I am a huge Malcolm Gladwell fan. I’ve now read all of his books and would be hard-pressed to name a favourite. His latest book is called David & Goliath – Underdogs, Misfits and the Art of Battling Giants, and I am reading it through for a second time.
All of his books have that effect on me. I read it the first time and as one reviewer said of his writing, “He is the best kind of writer – the kind who makes you feel like you’re a genius, rather than he’s a genius” The Times.
Then a few weeks or months later, when I feel like I may have run out people to talk to about the ‘genius of Malcolm Gladwell’, and the imported genius that I loved soon after finishing his book has begun to wear off, I find myself returning to the book in question to absorb a deeper layer of real understanding. This time, forgetting about the genius factor, and simply trying to truly learn some helpful insights.
In David & Goliath, Gladwell looks at another wide variety of case studies that all incorporate the same thought. Namely, that adversity – in all its many and seemingly wicked guises – can actually, in many situations, emerge as a catalyst for real, positive change. I am still only halfway through my second reading, so to attempt to explain any more than that would do my favourite non-fiction author a disservice. In other words, I am still grasping the wonderful insights.
What I will say is this: in one chapter, he talks about how contrary to the high command of both the German and British military on the eve of the Blitz, during World War Two, the British public were not terrorised into mass evacuation, leading to the meltdown of military manufacturing, and eventual collapse of the entire war effort, before it had even had a chance to get going. On the contrary, their resolve was truly galvanised. This is what a Canadian psychiatrist, J.T. MacCurdy wrote shortly after the war had ended in his book, The Structure of Morale:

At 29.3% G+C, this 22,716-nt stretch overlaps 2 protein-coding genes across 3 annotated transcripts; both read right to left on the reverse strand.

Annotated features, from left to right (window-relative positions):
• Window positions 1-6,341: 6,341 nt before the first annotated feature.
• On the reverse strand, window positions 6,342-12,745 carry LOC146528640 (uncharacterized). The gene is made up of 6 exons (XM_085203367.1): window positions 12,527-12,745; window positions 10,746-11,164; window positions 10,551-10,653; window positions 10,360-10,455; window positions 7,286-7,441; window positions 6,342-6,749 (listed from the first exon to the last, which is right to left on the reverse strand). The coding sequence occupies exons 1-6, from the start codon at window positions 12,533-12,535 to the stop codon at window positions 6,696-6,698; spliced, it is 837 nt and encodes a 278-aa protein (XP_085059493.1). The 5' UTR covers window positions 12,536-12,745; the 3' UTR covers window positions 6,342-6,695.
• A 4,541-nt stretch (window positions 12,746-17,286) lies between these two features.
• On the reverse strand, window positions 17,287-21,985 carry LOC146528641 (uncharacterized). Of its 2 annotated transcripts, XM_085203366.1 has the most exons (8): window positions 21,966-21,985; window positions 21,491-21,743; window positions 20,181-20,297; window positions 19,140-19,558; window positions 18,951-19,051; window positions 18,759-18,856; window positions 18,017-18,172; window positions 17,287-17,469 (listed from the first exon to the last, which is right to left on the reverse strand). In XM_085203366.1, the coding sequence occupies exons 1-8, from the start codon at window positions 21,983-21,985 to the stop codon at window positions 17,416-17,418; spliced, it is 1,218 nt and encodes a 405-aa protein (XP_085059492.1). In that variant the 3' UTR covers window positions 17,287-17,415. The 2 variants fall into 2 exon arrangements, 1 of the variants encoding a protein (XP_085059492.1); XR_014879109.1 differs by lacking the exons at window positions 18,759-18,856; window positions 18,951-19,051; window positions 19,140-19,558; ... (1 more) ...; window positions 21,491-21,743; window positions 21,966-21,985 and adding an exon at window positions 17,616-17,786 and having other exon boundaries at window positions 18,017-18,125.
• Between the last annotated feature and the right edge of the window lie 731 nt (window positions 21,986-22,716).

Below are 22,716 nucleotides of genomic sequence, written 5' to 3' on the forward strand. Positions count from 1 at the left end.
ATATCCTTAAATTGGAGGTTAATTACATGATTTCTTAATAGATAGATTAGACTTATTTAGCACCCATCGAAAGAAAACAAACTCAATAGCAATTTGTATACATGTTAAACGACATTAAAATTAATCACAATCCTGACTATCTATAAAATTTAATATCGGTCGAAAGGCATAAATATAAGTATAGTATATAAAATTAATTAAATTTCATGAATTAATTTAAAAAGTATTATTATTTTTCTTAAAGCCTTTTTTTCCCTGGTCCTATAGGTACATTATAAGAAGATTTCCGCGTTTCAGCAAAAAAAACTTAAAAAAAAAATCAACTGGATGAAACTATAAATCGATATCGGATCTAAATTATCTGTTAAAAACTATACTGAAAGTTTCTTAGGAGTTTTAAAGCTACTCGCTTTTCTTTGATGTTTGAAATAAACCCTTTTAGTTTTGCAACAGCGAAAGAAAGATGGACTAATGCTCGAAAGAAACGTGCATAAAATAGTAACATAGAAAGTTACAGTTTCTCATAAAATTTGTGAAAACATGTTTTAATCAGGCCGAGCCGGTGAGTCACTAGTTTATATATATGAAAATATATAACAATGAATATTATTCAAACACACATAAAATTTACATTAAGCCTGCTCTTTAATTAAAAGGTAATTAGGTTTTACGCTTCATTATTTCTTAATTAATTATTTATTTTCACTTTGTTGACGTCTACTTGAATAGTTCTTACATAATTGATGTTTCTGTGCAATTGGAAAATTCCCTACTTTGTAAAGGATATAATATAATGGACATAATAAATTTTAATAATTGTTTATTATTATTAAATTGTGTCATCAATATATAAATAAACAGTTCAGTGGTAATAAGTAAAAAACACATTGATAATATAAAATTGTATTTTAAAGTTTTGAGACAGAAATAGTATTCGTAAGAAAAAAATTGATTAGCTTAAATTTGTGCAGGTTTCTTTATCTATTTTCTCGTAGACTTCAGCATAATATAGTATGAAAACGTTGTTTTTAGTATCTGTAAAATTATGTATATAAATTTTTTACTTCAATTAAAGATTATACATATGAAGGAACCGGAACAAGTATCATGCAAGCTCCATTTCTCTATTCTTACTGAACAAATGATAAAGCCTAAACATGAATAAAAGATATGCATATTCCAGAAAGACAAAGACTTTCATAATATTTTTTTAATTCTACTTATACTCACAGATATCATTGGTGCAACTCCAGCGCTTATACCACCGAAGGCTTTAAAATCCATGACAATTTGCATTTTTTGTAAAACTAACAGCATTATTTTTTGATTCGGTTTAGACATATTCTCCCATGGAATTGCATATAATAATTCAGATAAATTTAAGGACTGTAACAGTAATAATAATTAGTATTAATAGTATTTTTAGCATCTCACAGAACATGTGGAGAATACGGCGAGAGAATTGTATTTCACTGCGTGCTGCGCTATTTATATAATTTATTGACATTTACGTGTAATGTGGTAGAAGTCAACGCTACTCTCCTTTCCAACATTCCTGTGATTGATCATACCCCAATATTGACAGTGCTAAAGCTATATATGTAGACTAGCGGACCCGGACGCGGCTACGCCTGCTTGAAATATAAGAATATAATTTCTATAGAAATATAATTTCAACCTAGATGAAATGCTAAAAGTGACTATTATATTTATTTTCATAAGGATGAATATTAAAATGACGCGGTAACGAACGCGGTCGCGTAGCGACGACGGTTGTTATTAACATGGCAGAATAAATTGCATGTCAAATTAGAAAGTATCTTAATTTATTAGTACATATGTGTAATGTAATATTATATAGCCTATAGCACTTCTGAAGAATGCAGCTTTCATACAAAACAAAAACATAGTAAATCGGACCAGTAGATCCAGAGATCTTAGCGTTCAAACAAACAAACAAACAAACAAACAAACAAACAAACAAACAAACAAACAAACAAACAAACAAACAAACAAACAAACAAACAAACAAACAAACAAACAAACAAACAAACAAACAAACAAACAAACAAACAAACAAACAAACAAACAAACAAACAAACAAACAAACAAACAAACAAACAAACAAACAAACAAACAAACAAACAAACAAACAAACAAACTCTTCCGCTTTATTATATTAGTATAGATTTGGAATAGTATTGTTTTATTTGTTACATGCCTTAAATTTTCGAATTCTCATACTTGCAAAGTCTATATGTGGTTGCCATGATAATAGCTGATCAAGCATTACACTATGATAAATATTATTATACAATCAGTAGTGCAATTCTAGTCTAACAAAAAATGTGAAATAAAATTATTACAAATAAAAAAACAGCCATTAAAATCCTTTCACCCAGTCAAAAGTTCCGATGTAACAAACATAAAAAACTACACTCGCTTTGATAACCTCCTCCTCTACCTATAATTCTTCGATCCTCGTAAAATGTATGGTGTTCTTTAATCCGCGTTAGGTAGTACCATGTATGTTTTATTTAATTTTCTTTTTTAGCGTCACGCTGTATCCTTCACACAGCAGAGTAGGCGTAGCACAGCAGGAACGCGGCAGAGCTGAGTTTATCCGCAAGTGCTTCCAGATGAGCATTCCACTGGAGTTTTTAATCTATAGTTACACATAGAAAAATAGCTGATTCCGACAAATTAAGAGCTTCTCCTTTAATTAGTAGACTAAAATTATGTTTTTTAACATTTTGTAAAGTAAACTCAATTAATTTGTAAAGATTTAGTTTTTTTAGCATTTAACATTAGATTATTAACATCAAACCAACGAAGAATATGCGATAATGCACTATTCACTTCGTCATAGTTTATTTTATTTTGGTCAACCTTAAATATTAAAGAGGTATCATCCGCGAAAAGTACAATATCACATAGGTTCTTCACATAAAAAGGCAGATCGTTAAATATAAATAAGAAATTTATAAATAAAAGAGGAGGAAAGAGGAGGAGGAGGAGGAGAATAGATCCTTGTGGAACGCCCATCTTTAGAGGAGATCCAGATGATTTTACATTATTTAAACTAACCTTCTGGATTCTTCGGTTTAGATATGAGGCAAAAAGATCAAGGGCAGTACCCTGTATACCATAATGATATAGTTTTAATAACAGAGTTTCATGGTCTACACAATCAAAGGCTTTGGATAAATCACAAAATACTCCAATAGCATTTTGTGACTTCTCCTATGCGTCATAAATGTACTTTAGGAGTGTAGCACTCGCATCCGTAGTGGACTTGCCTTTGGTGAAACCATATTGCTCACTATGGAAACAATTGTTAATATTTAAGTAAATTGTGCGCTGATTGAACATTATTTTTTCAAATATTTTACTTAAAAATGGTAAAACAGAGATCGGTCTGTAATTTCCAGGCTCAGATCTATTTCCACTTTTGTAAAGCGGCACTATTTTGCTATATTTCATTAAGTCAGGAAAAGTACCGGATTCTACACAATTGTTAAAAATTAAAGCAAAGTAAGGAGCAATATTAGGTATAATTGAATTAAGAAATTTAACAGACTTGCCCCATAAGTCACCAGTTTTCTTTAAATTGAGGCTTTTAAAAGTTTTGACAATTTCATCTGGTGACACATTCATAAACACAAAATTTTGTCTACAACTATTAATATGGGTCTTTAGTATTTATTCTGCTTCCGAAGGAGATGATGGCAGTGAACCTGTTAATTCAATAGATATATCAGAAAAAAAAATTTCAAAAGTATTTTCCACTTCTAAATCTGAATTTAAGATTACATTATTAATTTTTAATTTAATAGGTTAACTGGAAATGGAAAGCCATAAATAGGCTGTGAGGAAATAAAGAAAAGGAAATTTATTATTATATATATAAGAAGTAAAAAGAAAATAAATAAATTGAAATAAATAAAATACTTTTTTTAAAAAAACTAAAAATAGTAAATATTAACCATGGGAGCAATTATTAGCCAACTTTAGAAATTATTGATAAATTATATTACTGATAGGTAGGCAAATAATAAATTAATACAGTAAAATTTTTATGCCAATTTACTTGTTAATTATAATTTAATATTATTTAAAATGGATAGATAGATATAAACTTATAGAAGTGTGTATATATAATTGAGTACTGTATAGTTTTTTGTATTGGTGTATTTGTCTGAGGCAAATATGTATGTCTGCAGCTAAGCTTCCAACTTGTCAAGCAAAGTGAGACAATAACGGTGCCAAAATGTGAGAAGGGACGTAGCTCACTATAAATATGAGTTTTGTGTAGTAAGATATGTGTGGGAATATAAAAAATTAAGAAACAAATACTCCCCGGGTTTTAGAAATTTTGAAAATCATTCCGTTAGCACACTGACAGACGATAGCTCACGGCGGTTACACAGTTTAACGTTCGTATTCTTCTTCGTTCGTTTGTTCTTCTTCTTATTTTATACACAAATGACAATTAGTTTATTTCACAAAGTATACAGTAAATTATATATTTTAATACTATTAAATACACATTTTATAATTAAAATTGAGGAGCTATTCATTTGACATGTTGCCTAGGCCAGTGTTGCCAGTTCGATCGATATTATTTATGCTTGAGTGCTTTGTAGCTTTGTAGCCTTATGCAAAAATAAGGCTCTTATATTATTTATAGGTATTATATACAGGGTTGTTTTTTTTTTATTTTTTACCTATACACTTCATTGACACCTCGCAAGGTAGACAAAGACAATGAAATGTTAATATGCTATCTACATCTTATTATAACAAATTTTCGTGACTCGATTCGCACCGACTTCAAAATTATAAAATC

We are all of us not merely liable to fear, we are also prone to be afraid of being afraid, and the conquering of fear produces exhilaration…When we have been afraid that we may panic in an air-raid, and, when it has happened, we have exhibited to others nothing but a calm exterior and we are now safe, the contrast between the previous apprehension and the present relief and feeling of security promotes a self-confidence that is the very father and mother of courage.
So, my question for you is simple: You may not have experienced anything quite so potentially terrifying as an air-raid but what have you faced before, and overcome, and how did this make you feel?
Or, better still, what are you currently facing that could be both fear-inducing and yet have the potential to inject you with such self-confidence on the other side that you will be encouraged beyond recognition?
Be en-couraged! Have more courage injected into you at every and any opportunity!